UK based charity WaterAid has produced it's first ever stop-motion animation - The Girls Who Became Water.
The animation is based on the experiences of 14-year-old schoolgirl Pabina, from Lahan, south-eastern Nepal, and highlights the issue of access to clean water and sanitation across the world. Globally, 771 million people – that’s one-in-ten - have no clean water close to home.
Pabina explains: “The school should have clean drinking water, a toilet, and a place to change pads during menstruation. Girls like me have to go to school to study and to achieve things in the future. If we don’t go to school, it will affect our future negatively since we can’t do as many things that others can."
Clean water and decent toilets at school could make a huge different to girls in Nepal and WaterAid says that by giving now, donations go further as the UK government will match public donations made between 16 November 2021 and 15 February 2022 up to £2 million.
Nepal’s extreme landscapes, earthquakes and changing climate all contribute to making it difficult to reach people with vital facilities. The water in Pubina’s school is yellow and dirty, and there’s only one toilet block, which the headteacher says is in a ‘critical’ condition, meaning most children relieve themselves in the fields. Many girls skip school when on their period due to the lack of facilities.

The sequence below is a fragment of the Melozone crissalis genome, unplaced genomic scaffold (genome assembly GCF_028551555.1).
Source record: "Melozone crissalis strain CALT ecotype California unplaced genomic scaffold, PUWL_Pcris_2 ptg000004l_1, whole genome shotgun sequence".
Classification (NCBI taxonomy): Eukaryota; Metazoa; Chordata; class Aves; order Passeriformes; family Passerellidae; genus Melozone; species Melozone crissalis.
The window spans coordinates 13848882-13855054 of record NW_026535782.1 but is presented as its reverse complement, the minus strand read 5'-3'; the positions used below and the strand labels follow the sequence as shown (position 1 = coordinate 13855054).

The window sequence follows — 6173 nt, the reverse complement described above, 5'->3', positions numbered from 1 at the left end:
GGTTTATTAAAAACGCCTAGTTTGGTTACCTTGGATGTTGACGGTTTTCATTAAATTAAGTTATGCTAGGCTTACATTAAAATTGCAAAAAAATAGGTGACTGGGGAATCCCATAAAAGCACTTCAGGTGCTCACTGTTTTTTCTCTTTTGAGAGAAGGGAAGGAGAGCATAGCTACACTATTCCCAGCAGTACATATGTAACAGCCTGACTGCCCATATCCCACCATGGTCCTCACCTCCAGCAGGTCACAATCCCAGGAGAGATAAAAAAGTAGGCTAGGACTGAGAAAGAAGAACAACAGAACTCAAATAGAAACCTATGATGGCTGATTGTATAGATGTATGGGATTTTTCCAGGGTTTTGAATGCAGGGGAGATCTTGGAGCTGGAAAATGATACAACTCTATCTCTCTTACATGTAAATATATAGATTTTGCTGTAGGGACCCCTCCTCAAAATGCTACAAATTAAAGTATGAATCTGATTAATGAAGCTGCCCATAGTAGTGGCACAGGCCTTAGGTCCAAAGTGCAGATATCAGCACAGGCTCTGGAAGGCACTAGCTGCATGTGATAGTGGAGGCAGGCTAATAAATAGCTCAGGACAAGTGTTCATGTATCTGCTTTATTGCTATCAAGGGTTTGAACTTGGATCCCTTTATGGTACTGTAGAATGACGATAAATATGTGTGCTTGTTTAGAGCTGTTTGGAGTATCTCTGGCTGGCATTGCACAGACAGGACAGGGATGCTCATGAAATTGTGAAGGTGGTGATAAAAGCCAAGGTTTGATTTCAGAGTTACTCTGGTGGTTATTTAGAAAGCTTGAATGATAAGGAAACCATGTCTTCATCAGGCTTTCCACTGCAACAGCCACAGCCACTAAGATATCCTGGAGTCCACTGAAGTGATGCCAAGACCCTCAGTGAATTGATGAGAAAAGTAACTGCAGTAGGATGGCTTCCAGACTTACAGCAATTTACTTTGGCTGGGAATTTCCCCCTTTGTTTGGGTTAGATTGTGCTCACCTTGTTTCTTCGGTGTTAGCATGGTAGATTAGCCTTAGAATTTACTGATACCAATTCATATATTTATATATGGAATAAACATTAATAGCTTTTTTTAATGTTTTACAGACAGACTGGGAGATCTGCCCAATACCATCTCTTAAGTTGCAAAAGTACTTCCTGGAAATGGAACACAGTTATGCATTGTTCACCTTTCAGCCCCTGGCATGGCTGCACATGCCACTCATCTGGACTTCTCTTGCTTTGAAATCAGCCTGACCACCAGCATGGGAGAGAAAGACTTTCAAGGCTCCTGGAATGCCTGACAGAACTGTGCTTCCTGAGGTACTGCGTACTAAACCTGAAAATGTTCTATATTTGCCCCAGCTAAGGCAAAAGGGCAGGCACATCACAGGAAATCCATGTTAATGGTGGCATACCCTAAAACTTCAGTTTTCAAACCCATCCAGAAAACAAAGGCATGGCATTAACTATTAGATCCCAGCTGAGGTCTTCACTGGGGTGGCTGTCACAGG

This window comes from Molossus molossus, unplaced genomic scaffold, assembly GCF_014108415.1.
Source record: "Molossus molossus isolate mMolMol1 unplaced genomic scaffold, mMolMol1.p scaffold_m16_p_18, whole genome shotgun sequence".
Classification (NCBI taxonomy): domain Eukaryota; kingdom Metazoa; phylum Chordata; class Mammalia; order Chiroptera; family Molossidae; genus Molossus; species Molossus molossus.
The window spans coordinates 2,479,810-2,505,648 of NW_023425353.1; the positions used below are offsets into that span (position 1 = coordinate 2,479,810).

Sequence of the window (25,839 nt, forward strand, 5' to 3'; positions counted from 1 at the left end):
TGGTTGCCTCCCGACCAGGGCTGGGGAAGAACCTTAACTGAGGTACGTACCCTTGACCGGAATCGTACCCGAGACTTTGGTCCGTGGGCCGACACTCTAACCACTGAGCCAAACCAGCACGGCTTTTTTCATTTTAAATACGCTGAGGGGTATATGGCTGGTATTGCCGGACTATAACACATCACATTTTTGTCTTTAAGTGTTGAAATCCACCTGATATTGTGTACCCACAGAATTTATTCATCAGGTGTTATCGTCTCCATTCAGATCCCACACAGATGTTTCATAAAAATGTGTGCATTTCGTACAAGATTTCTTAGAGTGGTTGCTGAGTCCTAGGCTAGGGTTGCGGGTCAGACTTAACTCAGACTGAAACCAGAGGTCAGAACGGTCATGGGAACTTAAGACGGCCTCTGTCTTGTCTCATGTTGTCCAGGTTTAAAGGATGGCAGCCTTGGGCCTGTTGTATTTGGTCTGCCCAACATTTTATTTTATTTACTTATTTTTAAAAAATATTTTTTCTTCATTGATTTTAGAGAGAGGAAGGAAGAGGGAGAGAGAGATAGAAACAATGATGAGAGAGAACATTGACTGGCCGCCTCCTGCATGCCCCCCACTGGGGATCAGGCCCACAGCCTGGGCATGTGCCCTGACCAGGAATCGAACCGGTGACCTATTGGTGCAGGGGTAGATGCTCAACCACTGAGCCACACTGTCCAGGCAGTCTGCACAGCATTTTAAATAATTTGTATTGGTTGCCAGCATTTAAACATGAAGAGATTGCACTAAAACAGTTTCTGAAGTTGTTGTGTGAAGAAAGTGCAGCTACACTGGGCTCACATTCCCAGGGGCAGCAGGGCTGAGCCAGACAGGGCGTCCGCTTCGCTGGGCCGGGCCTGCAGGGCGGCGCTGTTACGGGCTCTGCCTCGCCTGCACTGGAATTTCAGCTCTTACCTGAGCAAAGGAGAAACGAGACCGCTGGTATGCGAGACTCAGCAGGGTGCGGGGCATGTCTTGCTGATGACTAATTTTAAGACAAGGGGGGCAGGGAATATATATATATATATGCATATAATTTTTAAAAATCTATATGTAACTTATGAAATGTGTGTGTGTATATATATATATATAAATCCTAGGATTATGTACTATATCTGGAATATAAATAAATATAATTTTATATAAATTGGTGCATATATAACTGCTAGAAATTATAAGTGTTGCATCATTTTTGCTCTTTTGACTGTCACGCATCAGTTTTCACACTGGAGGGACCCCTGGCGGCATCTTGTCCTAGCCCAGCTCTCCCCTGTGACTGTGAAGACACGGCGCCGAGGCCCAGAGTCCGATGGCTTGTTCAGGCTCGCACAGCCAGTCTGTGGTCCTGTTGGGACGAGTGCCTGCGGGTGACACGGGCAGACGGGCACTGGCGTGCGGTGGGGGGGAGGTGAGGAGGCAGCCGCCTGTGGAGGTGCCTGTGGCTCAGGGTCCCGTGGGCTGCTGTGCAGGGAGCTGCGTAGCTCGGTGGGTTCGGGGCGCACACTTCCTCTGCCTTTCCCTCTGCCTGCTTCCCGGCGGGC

The animation was created in collaboration with BAFTA-winning animation studio Second Homes Studios, and the music is a track by US-based Nepali musician Ankit Shrestha. It is called Eutai Aakash, meaning One Sky.
Tadg O’Keeffe, film producer at WaterAid, said, “A third of schools are without clean water and sanitation facilities, affecting the opportunities of millions of people. The issue is especially acute for girls, with many skipping school during their period if there are no decent toilets, while women and girls collect water in four out of five households, often keeping them from getting an education or earning a living.
“By basing the film on Pabina, we were able to create a thought-provoking film that brought to life the issues faced by so many girls around the world. With access to clean water, toilets and soap in schools, barriers can be taken down to ensure girls can complete their education and build a better future for themselves and their families.”
WaterAid’s appeal will help construct new, sustainable school water systems, decent toilets, and drinking water stations with handwashing facilities, enabling children to easily wash, drink and go to the toilet without missing lessons. Provision will be made for girls to manage their periods safely and hygienically, so they no longer worry about missing out on their education or fetching water.